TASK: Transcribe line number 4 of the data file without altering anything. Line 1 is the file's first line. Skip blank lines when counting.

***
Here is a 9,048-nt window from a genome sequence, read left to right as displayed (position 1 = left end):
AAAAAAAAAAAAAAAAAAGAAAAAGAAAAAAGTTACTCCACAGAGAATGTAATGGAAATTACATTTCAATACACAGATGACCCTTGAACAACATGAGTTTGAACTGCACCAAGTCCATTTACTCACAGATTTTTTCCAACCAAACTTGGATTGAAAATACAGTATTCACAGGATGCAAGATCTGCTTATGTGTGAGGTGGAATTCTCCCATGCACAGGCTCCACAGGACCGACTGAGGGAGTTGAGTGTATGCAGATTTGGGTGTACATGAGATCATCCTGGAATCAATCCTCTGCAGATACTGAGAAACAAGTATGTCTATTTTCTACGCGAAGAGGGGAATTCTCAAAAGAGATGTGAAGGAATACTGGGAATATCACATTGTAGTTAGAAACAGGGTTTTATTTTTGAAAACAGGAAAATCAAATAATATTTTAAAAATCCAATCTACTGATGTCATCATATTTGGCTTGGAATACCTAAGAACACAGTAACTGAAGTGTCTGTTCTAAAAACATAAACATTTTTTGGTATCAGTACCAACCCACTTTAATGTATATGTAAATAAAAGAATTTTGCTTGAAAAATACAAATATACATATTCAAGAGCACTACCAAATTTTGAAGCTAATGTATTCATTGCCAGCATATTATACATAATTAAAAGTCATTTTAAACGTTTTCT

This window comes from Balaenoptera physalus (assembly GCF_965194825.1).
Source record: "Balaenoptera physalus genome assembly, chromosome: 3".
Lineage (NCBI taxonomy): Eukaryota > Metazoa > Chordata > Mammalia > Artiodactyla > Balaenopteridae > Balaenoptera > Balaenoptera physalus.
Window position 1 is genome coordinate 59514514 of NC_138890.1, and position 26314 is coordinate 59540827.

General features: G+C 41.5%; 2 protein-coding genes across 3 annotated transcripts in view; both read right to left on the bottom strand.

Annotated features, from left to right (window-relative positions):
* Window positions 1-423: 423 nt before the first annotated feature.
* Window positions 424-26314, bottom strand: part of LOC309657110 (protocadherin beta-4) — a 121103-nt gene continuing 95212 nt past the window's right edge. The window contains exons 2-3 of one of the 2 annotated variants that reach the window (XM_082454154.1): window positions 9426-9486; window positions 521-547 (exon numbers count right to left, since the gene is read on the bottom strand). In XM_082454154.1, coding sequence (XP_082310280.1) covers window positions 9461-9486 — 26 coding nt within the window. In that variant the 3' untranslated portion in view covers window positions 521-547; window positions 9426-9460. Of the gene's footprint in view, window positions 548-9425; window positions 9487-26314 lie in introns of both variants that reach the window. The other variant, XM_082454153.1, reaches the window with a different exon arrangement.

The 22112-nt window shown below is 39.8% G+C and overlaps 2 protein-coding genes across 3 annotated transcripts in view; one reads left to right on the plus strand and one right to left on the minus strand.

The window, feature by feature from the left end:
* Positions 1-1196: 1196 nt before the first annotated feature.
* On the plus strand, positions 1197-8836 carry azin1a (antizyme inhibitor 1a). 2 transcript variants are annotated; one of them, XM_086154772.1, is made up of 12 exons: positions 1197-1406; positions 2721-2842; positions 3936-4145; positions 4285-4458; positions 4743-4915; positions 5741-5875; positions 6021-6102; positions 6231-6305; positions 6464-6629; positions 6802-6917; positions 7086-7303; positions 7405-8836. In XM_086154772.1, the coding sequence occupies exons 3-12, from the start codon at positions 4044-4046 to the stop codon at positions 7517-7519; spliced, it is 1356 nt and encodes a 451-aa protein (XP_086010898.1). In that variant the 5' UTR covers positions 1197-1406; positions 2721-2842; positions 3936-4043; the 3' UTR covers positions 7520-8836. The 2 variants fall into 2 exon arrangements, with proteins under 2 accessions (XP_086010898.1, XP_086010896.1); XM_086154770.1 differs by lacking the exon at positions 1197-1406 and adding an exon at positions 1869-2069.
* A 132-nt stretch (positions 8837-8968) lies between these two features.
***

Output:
Source record: "Balaenoptera physalus genome assembly, chromosome: 3".